Friday, 4 March 2011

art by the numbers

I know I'm not so good with numbers even so I can feel a subtle
fascination with them besides my math marks in old schooldays
were good enough but when it comes to merge numbers 
with art I'm thrilled to pieces.

The famed Mona Lisa (better known in Italy as 'La Gioconda') 
has been skillfully replicated in king-size scale to launch 
the annual  “The Rocks Aroma Festival” in Sydney, 
the biggest coffee festival in Australia, stunningly 
gathering 3,604 plastic cups of coffee.

all photos by Alison Lyons/Solent via Daily Mail
The different shades of color were created by adding varying
quantities of milk to each cup of black coffee, it took a team
of 8 people 3 hours to complete and was seen by 129,000
people: you may call this 'Mocha Lisa' and I'm a true coffee 
lover but it's pretty impressive, isn't it?

Damien Hirst's 'For the love of God', unmentioned photographer
Guess you've seen this diamond encrusted skull called
”For the love of God” by British controversial superstar
artist Damien Hirst which is entirely covered by 8,601
flawless pavé-set diamonds weighing a total of 1,106.18
carats currently on display in Florence's Palazzo Vecchio.
An upscale and quite a bit sinister 'memento mori' .

photo by Epa/Rungroj Yongrit
This unusual sculpture is made with 204,000 soup cans
to mark the opening of this year's edition of Bangkok's
”Health Food and Ingredients” Festival, Tahiland's major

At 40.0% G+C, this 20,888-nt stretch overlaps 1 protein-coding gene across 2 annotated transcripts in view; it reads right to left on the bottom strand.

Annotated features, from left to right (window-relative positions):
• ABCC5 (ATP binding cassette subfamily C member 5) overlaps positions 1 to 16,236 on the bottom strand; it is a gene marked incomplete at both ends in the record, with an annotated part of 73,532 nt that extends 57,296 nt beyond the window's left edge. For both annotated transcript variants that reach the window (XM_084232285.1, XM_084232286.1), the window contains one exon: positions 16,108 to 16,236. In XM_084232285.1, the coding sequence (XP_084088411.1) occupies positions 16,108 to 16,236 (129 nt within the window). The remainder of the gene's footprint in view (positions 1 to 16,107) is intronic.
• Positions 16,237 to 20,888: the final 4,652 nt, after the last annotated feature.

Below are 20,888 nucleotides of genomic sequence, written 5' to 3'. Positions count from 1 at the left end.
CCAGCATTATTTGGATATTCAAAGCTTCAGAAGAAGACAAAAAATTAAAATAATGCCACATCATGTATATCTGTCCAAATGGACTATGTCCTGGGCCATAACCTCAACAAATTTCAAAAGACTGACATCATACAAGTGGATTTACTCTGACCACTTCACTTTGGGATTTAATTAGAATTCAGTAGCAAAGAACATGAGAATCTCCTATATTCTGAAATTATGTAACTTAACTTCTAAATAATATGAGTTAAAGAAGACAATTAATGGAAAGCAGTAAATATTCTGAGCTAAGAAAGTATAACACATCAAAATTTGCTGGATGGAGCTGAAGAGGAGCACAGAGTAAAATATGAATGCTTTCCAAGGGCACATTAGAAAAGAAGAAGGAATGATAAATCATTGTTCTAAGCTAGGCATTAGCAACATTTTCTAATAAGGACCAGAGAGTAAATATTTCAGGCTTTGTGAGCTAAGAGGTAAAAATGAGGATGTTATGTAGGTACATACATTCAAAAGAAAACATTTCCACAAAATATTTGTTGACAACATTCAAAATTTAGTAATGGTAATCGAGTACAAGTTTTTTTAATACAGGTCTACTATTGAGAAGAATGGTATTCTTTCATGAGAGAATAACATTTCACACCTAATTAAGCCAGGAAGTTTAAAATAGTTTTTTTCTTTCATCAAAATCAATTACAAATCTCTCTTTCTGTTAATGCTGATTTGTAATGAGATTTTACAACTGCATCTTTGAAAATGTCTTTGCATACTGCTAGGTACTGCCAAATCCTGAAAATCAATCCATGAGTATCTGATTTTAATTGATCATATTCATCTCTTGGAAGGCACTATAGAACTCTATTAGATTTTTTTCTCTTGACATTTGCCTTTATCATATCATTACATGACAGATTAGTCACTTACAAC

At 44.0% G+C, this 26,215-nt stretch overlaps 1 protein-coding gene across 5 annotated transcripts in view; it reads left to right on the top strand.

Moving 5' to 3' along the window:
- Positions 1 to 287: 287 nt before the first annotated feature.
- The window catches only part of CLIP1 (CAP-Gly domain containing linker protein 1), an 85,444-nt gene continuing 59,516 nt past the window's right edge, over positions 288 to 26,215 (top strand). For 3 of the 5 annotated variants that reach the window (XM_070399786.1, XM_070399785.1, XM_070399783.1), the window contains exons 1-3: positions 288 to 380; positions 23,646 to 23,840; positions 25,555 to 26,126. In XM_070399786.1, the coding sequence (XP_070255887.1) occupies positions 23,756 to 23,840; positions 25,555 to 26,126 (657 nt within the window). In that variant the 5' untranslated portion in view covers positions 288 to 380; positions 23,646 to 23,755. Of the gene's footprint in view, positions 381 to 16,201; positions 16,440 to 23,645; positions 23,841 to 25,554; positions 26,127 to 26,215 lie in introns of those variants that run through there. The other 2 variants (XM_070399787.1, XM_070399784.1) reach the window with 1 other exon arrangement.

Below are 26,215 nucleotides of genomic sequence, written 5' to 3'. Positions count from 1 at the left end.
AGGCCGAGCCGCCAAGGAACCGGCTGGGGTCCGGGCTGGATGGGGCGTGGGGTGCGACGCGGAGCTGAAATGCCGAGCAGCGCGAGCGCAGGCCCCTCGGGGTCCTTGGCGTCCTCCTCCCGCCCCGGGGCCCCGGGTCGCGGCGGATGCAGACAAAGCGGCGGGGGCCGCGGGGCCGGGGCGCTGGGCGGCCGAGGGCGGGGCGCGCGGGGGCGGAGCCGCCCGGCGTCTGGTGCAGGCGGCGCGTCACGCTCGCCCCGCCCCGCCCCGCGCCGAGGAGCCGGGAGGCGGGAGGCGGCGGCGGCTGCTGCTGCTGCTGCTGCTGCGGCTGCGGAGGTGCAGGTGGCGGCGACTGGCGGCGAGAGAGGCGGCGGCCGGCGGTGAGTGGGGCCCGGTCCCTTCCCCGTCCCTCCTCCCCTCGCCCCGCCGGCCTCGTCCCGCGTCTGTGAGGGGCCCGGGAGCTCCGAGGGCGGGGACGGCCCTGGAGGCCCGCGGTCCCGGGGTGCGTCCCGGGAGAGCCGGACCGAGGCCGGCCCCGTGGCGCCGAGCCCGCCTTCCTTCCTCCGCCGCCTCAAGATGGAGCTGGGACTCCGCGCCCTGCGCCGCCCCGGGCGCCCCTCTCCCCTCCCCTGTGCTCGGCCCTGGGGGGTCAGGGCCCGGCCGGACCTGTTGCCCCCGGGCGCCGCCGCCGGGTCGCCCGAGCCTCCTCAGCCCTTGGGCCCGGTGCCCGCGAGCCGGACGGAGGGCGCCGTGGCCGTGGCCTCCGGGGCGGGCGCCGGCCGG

event for food and related equipment for processing and
packaging, focused on consumers' growing consciousness.

photo by

British designer Stuart Haygarth realized his 1.5 meter wide
'Tide Chandelier' in 2004 by collecting and assembling 1,080
different plastic items found on the beach of Dungeness,
on the Kent coastline, which is part of a larger work 
based on 'man made' debris: have you seen 
such a playful hanging light so far? photos by Dwayne Oyler
Artist Michael Kalish used 1,306 pear-shaped punching
bags with 6 miles of stainless steel cables and 2,500 pounds
of aluminium pipe to build his 22-foot-high installation portraying
the 3-time heavyweight champion Muhammad Ali (Cassius
Marcellus Clay) which has been exhibited in L.A.'s Nokia Plaza. photo by Caters
While working at a church doing bronze reliefs depicting 
the life of Saint Catherine, Californian artist Andrew Myers 
came up with the idea to create something out of screws 
and 6 months later he completed his first piece.
”I can use between 8,000 and 10,000 screws per portrait 
and each one takes months to complete” he said talking 
about his original portraits which fetched up to $9,000 
but, despite the stiff price tag, he swears to be 
not a high earner “...household screws are cheap 
if you need to hang a few pictures, but when you 
need to buy tens of thousands of them, the price soon 
adds up”. Well, maybe it's not financially rewarding 
but his kind of art is truly unique and screwin' up!


  1. Gorgeous! I love the punching bags art and I must confess that I would jump into that Mona Lisa coffee art, I usually say that coffee is my best friend, specially before my Biology classes.

  2. Dearest Elisabetta,

    Wow, what an impressive 'La Gioconda' that turned out to be! Love all your pictures. Tahiland of course you mean Thailand...
    Have a look at my Italian Cooking Class with my dear friend/lady chef Maria Runggaldier from Bolzano, Italy.
    LOVE the food from your country and the fashion, the jewelry, the shoes and the lingerie +++

    Have a wonderful weekend!